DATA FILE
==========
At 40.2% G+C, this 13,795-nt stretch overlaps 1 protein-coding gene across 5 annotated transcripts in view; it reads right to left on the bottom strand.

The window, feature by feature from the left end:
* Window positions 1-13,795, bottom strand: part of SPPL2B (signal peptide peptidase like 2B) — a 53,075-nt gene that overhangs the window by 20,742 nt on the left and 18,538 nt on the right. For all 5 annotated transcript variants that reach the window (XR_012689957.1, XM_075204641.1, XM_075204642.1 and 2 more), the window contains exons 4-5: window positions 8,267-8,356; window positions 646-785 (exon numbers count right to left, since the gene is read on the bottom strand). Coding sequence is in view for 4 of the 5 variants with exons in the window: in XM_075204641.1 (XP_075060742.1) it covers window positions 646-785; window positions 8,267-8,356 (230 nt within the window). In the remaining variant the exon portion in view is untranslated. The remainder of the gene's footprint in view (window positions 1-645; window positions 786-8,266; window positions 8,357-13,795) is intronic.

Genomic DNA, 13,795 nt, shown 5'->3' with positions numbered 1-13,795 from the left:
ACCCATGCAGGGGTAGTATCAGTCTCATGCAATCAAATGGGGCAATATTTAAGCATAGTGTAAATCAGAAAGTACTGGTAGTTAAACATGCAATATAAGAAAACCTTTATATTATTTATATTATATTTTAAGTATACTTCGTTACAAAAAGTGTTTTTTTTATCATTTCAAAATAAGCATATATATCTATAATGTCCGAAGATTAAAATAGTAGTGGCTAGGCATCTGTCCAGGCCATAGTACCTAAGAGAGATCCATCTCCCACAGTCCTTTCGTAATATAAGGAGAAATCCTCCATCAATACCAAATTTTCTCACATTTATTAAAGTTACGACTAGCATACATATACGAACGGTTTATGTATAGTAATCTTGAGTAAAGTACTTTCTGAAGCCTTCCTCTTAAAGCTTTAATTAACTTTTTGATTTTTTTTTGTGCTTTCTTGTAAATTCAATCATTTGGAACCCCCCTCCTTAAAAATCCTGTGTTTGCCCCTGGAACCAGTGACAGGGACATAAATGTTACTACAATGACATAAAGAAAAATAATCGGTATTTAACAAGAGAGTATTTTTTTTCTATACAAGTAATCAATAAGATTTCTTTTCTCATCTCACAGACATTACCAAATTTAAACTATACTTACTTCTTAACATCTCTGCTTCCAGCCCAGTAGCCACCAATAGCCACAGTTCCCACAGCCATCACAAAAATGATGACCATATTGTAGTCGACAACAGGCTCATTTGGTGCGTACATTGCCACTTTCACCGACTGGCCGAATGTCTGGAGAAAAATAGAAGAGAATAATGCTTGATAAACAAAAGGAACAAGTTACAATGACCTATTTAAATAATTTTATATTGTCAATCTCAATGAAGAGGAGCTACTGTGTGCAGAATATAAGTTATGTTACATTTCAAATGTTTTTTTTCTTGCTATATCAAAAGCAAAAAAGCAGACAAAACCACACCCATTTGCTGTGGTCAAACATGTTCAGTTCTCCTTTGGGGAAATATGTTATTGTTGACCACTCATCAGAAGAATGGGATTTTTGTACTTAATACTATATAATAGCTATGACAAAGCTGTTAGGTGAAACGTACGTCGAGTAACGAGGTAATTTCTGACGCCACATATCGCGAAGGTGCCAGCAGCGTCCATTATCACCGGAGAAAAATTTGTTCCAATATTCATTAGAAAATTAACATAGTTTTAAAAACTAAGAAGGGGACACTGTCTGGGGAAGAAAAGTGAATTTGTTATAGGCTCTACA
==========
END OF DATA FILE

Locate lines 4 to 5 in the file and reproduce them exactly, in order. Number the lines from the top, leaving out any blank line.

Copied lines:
Genomic DNA, 13,795 nt, shown 5'->3' with positions numbered 1-13,795 from the left:
ACCCATGCAGGGGTAGTATCAGTCTCATGCAATCAAATGGGGCAATATTTAAGCATAGTGTAAATCAGAAAGTACTGGTAGTTAAACATGCAATATAAGAAAACCTTTATATTATTTATATTATATTTTAAGTATACTTCGTTACAAAAAGTGTTTTTTTTATCATTTCAAAATAAGCATATATATCTATAATGTCCGAAGATTAAAATAGTAGTGGCTAGGCATCTGTCCAGGCCATAGTACCTAAGAGAGATCCATCTCCCACAGTCCTTTCGTAATATAAGGAGAAATCCTCCATCAATACCAAATTTTCTCACATTTATTAAAGTTACGACTAGCATACATATACGAACGGTTTATGTATAGTAATCTTGAGTAAAGTACTTTCTGAAGCCTTCCTCTTAAAGCTTTAATTAACTTTTTGATTTTTTTTTGTGCTTTCTTGTAAATTCAATCATTTGGAACCCCCCTCCTTAAAAATCCTGTGTTTGCCCCTGGAACCAGTGACAGGGACATAAATGTTACTACAATGACATAAAGAAAAATAATCGGTATTTAACAAGAGAGTATTTTTTTTCTATACAAGTAATCAATAAGATTTCTTTTCTCATCTCACAGACATTACCAAATTTAAACTATACTTACTTCTTAACATCTCTGCTTCCAGCCCAGTAGCCACCAATAGCCACAGTTCCCACAGCCATCACAAAAATGATGACCATATTGTAGTCGACAACAGGCTCATTTGGTGCGTACATTGCCACTTTCACCGACTGGCCGAATGTCTGGAGAAAAATAGAAGAGAATAATGCTTGATAAACAAAAGGAACAAGTTACAATGACCTATTTAAATAATTTTATATTGTCAATCTCAATGAAGAGGAGCTACTGTGTGCAGAATATAAGTTATGTTACATTTCAAATGTTTTTTTTCTTGCTATATCAAAAGCAAAAAAGCAGACAAAACCACACCCATTTGCTGTGGTCAAACATGTTCAGTTCTCCTTTGGGGAAATATGTTATTGTTGACCACTCATCAGAAGAATGGGATTTTTGTACTTAATACTATATAATAGCTATGACAAAGCTGTTAGGTGAAACGTACGTCGAGTAACGAGGTAATTTCTGACGCCACATATCGCGAAGGTGCCAGCAGCGTCCATTATCACCGGAGAAAAATTTGTTCCAATATTCATTAGAAAATTAACATAGTTTTAAAAACTAAGAAGGGGACACTGTCTGGGGAAGAAAAGTGAATTTGTTATAGGCTCTACA